One morning an email appeared in my inbox. The sender shared that he’d been reading the first couple of blog posts and once he read where Cheryll’s body had been found, he contacted me because memories of long ago stirred in his mind and he felt that he wanted to share a connection he had made. For the purposes of this blog entry I will refer to this man as Joe.
After reading about the man on the porch being a possible suspect, Joe suggested that I really should consider researching another person, a “convict” who lived on the same street as Cheryll. He shared the initials of the person with me and it matched the name of the second suspect. I told Joe I would research anyone that may have played a role in Cheryll’s death and to please share with me what he wanted me to know. And with that, a little ray of light shone into the first crack in the cave of dark memories, leading eventually to it being fully illuminated.
As Joe began to unburden his long held suspicions, he shared that “for years this has bothered me” and reading the blog prompted him to feel that it was finally time to share his memories. He explained that he knew ________ and a couple of his buddies. The core group was tight and occasionally Joe would hang out with them as they worked on their souped-up cars. “He always had something new and shiny to look at” (regarding his car), and so Joe found himself hanging out with _______ off and on through the years, bonding over their passion for cars, “always out tinkering with something mechanical.” The main suspect had a very close friend and Joe remembers the two of them being together a lot. There were a few other guys who hung out with the two of them, forming a tight group. As a young man, he marveled at how the friends in the circle all took care of each other and they “all were bad so no one talked about the others” and their criminal behavior, mainly the theft of cars. Joe was aware that the gang “stole, stripped, and stashed cars” and by selling the car parts were able to make money to help support their drug habits. During the commission of the crime of stealing cars, other guys would be lookouts and would help stash the stolen car and then drive the others home. Joe said that the suspect had access to all sorts of vehicles, but certain souped-up cars of the suspect were his pride and joy. He was known to keep his car meticulously clean– so clean that to the police in 1971, this may seem out of the ordinary, but to those who knew him, was not strange at all.
The suspect needed a place to unload stolen goods and other evidence he no longer needed or didn’t want discovered. Joe recalled that the suspect would dump those things in a “deep lake right next to US 27 south of Falmouth. ______ would brag that’s where he got rid of stuff if the cops got close on his tail. _____ would say, ‘I have the perfect place to dump stuff NO ONE will ever hear from it again.'” Years later, when Joe was driving with another friend from that group, they passed that lake, and the friend said, “I bet if the lake could talk it’d tell you there are some real goodies in there.” My wheels were turning….how do we search that lake and if we could, what might we find? Joe also described to me a place out along Route 8, fairly close to where New Hope Road emptied out, that was the suspect’s “hideout and party pad.” Sometimes after committing the car thefts, the gang would meet at that old house and stash the cars. “He and his friends would use drugs and hide from the law there and God only knows what else.”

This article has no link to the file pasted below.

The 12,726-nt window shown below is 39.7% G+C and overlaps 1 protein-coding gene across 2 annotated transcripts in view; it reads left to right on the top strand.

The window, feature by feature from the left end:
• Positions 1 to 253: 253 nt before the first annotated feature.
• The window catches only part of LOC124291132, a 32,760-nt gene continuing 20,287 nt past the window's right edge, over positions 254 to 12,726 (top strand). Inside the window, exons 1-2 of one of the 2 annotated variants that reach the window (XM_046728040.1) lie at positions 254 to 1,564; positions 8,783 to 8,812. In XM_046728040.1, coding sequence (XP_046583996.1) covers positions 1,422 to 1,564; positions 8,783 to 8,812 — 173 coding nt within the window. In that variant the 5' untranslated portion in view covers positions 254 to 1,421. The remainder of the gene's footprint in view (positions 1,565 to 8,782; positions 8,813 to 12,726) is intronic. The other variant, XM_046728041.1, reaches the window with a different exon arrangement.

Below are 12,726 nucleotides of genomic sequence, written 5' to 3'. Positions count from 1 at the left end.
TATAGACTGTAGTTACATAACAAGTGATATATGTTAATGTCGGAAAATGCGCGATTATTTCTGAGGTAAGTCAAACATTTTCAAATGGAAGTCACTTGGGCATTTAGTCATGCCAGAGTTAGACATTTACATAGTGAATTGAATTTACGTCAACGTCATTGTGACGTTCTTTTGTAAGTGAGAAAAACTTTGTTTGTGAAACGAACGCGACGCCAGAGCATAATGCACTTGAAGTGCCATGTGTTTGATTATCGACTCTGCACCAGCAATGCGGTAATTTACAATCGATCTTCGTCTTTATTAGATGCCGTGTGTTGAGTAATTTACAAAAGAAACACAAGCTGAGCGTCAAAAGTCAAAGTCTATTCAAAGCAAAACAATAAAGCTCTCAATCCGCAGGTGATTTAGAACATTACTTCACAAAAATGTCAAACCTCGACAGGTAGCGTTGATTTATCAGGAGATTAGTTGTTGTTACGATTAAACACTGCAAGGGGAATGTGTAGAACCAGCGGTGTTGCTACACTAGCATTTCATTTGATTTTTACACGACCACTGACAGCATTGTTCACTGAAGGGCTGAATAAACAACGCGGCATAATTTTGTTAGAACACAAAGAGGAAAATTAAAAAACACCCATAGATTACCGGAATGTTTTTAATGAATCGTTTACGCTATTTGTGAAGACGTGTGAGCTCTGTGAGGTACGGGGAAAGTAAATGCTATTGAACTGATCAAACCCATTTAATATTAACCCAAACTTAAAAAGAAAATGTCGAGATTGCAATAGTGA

Joe described ______ as “a big dude, at times crazy” and people knew that he was “not one to cross.” Joe felt fortunate that this guy was good to him and “never said one bad or foul word to me or threatened me in anyway”–ever. I read his words and understood that we all can relate to valuing having a friend that others might be intimidated by–it’s good to have a person like that on your side. But Joe also shared that, in time, he started to see glimpses of a person who did and said things that first made him uneasy, to later, causing him to feel fully alarmed. Joe shared that he once listened to the suspect describe killing cats from his neighborhood and when he’d tell the guys about it he had “the most evil laugh I had ever heard on a human being.” It also bothered Joe that ______ would try to “sell his girlfriend to me or to others for drug money.” He repeated that this was a behavior that would happen occasionally and Joe would respectfully decline and the suspect would move on, not being offended that each time his offer was declined. Other times he saw the suspect’s girlfriend with black eyes and missing teeth and he would quietly question in his own mind how those injuries were sustained, knowing they could have been inflicted by the suspect.